It may sound odd, but I think my passion for gardening touches on the sanctity of life, extended to the plant world.
This spring I nursed kale seedlings so ragged and leggy that only a mother could love them. In June I wrapped cardboard casts around wind bent sunflower stems (and one who had a scrape with the hoe) until they were strong enough to stand tall. So, it should have been no surprise to me that when early blight struck my most productive tomato plants I felt the panic and frustration of a young emergency physician working triage.
It took me a while to realize that word, triage, could explain my feelings of the past few weeks. When my mind stumbled upon it as I was cutting up tomatoes into tiny fragments, sloughing off sections of brown mush, I immediately felt a burden lifted from me. Before then I had been in a state of plant emergency that my husband could not understand. When he asked for me for some potatoes, I looked at him as if he had said something absurd. Potato, a plant so obviously fine to be left in the ground a while longer, was last on my priority list. Harvesting a potato at that time would have been a kind of luxurious wastefulness that I associate with the likes of Donald Trump. There were beets growing overlong, lettuce going to seed, kale waiting in the cool sides of the garden like an elderly person at a bus stop, but most of all it was the 50 kilos of green tomatoes turning to deeper and deeper states of mush by the minute that made me most outraged by his request. I had to save the tomatoes. They were my patient in dire need,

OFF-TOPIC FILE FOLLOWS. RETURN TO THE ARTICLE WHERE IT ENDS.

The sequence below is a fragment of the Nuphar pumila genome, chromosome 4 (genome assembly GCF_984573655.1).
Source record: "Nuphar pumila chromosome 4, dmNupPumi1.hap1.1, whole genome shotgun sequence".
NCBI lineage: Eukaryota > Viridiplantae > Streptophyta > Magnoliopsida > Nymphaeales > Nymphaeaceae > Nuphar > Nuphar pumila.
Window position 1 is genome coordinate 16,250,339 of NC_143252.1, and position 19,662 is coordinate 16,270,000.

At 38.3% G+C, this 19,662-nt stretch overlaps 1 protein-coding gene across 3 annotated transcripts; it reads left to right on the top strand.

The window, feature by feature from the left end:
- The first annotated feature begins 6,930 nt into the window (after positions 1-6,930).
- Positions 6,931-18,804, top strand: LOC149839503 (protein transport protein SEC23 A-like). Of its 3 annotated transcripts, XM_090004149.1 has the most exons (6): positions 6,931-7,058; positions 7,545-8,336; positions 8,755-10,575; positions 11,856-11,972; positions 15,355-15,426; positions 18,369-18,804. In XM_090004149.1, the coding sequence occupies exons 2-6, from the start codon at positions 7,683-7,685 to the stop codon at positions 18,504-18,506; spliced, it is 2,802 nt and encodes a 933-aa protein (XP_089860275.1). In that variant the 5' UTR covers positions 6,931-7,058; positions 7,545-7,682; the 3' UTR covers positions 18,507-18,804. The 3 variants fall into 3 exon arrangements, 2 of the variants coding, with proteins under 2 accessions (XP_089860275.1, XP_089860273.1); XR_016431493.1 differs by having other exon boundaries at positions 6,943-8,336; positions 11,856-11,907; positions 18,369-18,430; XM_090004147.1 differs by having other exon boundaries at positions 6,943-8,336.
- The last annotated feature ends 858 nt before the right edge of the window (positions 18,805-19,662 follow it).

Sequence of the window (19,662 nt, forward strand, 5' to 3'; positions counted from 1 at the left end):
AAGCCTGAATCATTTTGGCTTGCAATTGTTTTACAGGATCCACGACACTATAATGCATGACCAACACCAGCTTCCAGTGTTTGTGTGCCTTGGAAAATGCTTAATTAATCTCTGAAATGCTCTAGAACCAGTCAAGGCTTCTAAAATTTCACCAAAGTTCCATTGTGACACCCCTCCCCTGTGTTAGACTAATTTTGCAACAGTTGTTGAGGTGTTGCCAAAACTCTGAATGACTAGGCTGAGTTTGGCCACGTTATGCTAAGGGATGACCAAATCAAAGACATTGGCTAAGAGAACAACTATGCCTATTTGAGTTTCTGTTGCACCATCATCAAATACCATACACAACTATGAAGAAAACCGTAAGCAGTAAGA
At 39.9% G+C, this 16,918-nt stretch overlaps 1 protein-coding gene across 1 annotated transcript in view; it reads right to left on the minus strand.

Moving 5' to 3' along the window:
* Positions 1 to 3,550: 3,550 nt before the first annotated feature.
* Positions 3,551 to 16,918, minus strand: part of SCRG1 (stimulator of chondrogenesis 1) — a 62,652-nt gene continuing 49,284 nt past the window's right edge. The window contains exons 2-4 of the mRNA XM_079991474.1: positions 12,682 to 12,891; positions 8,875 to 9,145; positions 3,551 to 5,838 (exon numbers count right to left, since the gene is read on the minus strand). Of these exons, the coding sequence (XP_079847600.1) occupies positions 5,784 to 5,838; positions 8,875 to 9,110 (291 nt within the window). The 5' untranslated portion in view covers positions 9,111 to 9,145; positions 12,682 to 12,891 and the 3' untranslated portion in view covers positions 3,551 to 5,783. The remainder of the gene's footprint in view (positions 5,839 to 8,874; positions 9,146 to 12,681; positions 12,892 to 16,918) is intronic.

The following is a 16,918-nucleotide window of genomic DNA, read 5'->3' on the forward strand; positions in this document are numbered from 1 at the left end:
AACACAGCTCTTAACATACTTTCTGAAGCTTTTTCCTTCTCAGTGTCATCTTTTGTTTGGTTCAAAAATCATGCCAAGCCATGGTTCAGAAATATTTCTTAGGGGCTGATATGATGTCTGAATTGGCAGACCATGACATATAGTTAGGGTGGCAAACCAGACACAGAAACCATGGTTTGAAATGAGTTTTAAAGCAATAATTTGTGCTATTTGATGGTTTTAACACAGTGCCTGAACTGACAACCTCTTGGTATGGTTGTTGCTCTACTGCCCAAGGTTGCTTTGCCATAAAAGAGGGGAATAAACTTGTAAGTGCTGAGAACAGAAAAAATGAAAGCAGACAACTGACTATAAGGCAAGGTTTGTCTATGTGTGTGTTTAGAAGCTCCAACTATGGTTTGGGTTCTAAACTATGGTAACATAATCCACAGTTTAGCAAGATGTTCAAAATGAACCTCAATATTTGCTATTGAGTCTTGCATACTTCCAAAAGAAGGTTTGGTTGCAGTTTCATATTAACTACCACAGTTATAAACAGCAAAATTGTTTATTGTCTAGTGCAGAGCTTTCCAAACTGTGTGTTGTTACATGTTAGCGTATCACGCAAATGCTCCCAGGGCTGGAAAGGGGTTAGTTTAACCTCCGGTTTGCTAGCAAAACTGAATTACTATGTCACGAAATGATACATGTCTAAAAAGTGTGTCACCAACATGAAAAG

I have had similar outbursts of feeling about plants before; the unexpectedly loud shout to garden visitors about not stepping on plants, my dark thoughts about killing squirrels, the rush outdoors to cover some seedlings from rain or frost, tucking them in to say goodnight. In this instance finding the right word was enough to make me feel less like I needed to control the situation and I could go about my task, still urgent, but unburdened by the weight of emotion.
How many times in our lives has finding the right word released us from its encumbrance?
The the power of a word revealed my passion for plants. Then I could harvest some potatoes for my husband, after all, he just wanted to make a dish with green tomatoes and potatoes. It was delicious.